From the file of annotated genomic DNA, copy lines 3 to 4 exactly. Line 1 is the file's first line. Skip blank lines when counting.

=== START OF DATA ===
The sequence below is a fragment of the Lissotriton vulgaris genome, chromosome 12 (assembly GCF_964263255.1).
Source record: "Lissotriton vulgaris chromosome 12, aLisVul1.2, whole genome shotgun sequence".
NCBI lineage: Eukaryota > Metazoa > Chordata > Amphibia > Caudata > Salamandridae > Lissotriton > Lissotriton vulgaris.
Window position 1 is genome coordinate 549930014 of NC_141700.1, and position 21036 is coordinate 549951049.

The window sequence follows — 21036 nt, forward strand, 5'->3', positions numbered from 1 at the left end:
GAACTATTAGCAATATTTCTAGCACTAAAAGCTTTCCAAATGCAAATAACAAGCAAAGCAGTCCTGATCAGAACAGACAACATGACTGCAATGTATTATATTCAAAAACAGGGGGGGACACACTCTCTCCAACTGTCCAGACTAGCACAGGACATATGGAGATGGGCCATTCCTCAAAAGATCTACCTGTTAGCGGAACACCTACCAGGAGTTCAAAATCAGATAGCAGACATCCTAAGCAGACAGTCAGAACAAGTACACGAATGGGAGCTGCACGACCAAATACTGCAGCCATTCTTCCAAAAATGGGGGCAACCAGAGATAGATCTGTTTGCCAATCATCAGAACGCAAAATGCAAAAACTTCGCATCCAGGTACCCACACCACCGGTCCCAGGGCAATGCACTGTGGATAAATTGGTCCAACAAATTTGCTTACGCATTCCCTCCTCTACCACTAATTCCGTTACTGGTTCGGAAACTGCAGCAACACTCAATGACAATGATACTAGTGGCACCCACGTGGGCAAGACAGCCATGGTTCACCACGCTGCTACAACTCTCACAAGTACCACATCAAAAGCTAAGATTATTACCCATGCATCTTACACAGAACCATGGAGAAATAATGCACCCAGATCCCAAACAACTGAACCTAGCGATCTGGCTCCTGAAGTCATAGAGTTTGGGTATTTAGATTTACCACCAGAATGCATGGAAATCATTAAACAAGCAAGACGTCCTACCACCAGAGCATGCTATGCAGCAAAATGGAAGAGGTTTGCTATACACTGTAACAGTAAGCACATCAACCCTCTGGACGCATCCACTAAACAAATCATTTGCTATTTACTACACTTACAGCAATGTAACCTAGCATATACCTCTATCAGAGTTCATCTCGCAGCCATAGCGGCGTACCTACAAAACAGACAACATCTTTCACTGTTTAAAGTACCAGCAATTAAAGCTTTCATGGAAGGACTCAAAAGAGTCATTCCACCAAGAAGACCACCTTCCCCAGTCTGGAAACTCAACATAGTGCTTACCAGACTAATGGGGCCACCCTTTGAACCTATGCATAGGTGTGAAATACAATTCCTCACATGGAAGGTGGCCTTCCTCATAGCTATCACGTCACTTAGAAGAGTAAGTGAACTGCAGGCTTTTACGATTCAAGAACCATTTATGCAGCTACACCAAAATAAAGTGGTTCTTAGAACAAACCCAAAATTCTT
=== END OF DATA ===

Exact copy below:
NCBI lineage: Eukaryota > Metazoa > Chordata > Amphibia > Caudata > Salamandridae > Lissotriton > Lissotriton vulgaris.
Window position 1 is genome coordinate 549930014 of NC_141700.1, and position 21036 is coordinate 549951049.